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The alarm went off at 5:30, I slept another 30 minutes and climbed out of the tent, then Clayton followed. We peaked our heads in the tent every few minutes and gently called Riley’s name. He didn’t budge. After several attempts to wake him, nothing seemed to work. The kid loves camping and he looked incredibly comfortable snuggled in his sleeping bag. Fast forward an hour, we have Riley up and we’re packing away the tent. We drove a couple miles up a dirt road from our campsite and parked about a quarter mile from the upper trailhead to the South Mt. Elbert trail. At 8:15 we finally started our hike, over 2 hours behind schedule.

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Aspen trees.

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Roundtrip from the upper trailhead is 7.6 miles. The trailhead sits at 10,440 feet with an elevation gain of 4,000 feet to the summit. The first few minutes of the trail began with a slight climb then a very steep hill welcomed us several minutes into the hike. The trail doesn’t level out until after tree line which contributed to a very intense, heart pumping experience for the first half.

In the beginning, we were engulfed in a forest of aspen trees. The colors, the smell, the beauty surrounding us was overwhelming. As we climbed higher, the aspen became shorter until they disappeared. We soon found ourselves amongst a few pine trees before we reached tree line. As the trail slightly leveled and we were no longer surrounded by trees, the sight of the wildflowers was a treat in itself. Bright colors of yellow, purple, pink, and white covered the side of the mountain. I mentioned to Clayton how I felt like Julie Andrews in The Sound of Music. I just wanted to prance around the side of the mountain while singing about my favorite things.

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These are a few of my favorite things.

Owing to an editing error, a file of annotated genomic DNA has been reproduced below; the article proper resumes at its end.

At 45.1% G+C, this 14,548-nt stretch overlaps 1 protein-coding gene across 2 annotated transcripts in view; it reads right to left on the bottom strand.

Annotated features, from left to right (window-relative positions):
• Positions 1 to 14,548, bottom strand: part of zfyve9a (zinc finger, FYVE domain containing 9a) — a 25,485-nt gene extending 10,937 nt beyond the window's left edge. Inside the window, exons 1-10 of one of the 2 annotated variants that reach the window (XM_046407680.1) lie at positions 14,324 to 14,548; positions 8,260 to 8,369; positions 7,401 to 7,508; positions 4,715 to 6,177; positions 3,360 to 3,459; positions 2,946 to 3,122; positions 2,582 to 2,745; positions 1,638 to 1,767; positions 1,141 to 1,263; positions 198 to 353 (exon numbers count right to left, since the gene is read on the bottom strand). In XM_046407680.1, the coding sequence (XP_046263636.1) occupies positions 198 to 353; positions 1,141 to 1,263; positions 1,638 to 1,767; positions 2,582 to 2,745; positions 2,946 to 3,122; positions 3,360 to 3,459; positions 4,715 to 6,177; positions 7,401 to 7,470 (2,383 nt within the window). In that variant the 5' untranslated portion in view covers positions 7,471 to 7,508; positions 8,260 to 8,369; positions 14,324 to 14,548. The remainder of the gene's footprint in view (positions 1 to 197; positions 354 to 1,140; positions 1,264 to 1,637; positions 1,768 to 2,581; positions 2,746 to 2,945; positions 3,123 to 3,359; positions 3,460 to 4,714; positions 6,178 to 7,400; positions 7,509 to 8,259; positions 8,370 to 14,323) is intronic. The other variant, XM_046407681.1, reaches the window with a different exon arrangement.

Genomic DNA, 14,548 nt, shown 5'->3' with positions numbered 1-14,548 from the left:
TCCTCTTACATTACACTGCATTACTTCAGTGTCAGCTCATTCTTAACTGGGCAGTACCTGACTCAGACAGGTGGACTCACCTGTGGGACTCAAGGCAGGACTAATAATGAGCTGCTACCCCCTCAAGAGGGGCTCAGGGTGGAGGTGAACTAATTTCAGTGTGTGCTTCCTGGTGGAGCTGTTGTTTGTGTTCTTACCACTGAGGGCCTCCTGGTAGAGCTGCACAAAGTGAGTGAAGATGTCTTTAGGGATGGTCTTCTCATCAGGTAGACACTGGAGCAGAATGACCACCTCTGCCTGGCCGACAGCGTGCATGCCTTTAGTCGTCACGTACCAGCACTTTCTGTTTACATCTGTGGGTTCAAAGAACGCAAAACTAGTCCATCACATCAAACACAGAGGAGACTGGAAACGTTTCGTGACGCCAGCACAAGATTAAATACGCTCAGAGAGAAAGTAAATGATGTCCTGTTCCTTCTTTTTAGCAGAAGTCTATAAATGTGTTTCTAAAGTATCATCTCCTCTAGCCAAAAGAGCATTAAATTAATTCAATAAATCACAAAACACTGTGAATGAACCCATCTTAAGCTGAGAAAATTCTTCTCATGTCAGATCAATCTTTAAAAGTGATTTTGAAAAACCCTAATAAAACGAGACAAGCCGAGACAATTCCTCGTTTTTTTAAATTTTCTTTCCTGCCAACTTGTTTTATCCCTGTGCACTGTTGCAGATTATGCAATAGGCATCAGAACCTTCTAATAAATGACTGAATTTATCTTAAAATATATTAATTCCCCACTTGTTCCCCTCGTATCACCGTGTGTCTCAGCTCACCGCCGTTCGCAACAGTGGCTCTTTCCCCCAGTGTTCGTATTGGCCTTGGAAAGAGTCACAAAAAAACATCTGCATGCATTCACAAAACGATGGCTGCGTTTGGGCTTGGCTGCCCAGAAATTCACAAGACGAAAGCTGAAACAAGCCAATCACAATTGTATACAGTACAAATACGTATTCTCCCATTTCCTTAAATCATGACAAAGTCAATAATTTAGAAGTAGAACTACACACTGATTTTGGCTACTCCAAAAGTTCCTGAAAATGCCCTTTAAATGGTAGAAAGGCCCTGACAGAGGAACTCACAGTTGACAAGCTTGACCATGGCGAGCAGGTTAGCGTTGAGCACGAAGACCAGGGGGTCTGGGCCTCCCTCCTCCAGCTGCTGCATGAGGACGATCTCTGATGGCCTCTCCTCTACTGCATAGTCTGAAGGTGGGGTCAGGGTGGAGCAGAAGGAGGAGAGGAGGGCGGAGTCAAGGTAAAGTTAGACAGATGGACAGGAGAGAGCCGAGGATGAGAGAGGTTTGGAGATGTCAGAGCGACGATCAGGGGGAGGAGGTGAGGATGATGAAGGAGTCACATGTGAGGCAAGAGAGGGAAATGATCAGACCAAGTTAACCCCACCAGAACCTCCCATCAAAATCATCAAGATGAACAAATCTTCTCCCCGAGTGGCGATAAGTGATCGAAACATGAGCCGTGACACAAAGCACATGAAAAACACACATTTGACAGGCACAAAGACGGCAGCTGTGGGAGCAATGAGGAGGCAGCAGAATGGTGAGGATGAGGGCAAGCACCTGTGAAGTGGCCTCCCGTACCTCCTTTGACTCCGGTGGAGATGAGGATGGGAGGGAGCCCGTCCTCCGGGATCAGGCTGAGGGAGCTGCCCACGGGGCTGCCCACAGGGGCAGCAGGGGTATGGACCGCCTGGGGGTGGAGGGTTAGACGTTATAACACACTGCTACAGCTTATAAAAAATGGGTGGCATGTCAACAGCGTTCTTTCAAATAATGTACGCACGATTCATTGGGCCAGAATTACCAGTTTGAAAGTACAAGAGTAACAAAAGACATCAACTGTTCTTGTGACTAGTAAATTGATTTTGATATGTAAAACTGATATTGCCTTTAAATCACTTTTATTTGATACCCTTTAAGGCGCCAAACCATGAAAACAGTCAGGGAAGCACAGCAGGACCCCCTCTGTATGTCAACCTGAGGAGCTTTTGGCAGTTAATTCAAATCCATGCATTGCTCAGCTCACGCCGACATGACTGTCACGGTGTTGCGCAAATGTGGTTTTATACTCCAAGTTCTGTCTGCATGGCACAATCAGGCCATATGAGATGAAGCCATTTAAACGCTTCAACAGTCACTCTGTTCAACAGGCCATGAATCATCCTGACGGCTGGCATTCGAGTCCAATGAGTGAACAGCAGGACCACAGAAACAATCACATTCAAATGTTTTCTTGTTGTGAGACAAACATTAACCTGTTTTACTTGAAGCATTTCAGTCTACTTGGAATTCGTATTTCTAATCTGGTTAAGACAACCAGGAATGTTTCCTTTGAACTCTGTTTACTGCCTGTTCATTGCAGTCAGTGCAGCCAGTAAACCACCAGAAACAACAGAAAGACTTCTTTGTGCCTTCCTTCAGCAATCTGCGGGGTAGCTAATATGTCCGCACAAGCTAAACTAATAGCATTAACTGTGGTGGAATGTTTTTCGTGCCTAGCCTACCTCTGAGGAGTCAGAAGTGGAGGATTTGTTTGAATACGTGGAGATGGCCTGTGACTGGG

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Riley enjoyed the sights and started the hike with a ton of enthusiasm, but after we reached tree line, he started to lose motivation. He complained that his feet hurt and that he was hungry, yet he didn’t want to eat. He asked to stop for water breaks several times, sat on every rock he encountered, and stopped about 5 times to pee along the side of the trail. He also became very obsessed with his heartbeat, asking us to stop and feel his chest everytime he felt it work a little harder. The frequent stops along with the late start caused a bit of anxiety for me and Clayton. We knew that time and weather was not on our side.

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Riley decided this was a good place to rest.

As we began to approach the summit, dark clouds began to hover over us and the wind suddenly turned bitterly cold. We put our jackets on as unexpected snow flurries fell over our heads. We spoke to a nice man hiking down in the opposite direction and asked how long it took him to get to the summit from where we were standing. He answered, “about 40 minutes, but I was moving pretty slow.” We continued to climb for another 15 minutes until the flurries became worse. Heavy rain could be seen in the distance and the entire summit was engulfed in a big cloud. We stopped about 30 minutes from the summit, realizing that we couldn’t go on. We tossed around the idea of carrying Riley to the top so we could make it up faster and be able to say that we bagged another peak.

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Riley finally agreed to eat an apple.